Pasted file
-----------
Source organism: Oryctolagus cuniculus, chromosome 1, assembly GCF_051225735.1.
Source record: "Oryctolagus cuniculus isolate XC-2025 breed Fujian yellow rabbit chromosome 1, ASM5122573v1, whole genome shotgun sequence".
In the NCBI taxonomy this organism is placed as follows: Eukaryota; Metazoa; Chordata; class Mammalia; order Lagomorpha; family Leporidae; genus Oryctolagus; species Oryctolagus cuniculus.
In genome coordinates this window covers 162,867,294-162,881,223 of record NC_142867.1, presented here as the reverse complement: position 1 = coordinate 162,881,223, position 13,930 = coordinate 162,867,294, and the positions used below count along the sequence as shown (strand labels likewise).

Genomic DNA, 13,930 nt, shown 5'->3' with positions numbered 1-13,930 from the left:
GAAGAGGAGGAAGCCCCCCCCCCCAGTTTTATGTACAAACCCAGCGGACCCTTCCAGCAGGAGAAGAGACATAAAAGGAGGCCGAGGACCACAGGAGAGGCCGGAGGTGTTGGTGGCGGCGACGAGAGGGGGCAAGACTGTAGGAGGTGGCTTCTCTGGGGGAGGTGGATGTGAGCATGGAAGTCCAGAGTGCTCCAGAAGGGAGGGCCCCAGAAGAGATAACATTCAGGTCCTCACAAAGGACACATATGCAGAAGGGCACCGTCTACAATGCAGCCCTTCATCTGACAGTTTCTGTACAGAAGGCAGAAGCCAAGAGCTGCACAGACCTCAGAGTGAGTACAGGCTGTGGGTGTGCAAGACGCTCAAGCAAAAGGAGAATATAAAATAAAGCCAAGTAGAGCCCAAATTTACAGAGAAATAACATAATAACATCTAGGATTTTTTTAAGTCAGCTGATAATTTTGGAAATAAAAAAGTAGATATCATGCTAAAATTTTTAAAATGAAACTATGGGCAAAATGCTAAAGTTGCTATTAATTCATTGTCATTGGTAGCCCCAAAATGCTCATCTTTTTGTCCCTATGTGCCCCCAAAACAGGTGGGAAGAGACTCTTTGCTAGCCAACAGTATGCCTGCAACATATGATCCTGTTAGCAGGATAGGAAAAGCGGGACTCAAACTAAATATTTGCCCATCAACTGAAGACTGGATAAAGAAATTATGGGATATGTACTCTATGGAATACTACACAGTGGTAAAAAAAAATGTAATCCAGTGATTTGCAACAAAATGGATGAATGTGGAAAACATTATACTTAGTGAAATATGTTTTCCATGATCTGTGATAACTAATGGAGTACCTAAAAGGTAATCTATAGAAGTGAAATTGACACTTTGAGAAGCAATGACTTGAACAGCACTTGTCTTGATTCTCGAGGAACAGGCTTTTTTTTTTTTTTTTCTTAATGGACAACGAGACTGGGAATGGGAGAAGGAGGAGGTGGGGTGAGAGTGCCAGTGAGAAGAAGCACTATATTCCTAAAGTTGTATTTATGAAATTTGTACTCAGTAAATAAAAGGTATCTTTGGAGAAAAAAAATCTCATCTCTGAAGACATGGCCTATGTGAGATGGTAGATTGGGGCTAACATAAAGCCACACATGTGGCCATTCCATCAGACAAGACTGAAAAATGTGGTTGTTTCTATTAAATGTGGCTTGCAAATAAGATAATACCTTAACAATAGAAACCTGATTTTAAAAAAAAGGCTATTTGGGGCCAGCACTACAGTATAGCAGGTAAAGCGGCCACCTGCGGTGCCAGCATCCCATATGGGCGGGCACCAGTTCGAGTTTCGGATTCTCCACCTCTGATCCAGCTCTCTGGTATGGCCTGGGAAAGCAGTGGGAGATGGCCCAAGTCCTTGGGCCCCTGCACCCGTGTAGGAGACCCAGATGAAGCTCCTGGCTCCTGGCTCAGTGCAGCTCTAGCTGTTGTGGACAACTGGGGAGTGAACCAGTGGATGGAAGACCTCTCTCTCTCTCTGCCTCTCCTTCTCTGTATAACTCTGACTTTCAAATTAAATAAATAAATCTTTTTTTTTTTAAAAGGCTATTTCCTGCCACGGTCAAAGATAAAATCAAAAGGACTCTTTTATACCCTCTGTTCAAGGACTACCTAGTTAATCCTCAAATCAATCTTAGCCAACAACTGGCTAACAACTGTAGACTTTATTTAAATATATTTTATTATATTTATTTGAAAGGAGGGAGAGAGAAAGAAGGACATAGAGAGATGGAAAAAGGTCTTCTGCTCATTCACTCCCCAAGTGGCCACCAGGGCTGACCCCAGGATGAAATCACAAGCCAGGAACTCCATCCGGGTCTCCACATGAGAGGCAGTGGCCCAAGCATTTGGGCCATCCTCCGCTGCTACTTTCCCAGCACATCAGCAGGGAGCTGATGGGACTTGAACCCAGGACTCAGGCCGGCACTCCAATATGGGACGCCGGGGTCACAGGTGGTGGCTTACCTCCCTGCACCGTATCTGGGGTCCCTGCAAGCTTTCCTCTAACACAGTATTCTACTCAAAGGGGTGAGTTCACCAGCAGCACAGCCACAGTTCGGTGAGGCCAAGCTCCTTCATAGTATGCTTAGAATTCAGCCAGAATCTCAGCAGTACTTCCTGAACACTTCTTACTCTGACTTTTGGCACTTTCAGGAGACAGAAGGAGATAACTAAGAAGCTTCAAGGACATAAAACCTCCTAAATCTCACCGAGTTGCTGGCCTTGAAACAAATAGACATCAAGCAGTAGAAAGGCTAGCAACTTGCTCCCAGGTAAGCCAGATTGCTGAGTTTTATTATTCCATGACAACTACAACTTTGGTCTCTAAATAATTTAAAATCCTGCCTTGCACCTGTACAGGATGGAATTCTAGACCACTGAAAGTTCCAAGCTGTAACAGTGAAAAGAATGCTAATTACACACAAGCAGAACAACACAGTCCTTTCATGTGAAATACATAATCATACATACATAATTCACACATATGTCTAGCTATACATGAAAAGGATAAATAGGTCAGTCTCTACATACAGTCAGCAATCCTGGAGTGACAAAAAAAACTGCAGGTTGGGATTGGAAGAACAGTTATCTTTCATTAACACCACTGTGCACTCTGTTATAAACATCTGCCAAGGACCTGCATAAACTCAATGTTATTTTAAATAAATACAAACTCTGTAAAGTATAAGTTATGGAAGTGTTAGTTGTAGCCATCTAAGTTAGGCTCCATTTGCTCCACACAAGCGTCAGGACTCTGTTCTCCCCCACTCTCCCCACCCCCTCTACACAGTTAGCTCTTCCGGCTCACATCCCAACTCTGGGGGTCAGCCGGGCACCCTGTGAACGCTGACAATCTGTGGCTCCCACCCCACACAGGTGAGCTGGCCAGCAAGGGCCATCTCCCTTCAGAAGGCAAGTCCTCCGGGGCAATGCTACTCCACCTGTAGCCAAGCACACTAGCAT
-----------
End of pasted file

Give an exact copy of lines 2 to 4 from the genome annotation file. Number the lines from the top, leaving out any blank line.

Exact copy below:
Source record: "Oryctolagus cuniculus isolate XC-2025 breed Fujian yellow rabbit chromosome 1, ASM5122573v1, whole genome shotgun sequence".
In the NCBI taxonomy this organism is placed as follows: Eukaryota; Metazoa; Chordata; class Mammalia; order Lagomorpha; family Leporidae; genus Oryctolagus; species Oryctolagus cuniculus.
In genome coordinates this window covers 162,867,294-162,881,223 of record NC_142867.1, presented here as the reverse complement: position 1 = coordinate 162,881,223, position 13,930 = coordinate 162,867,294, and the positions used below count along the sequence as shown (strand labels likewise).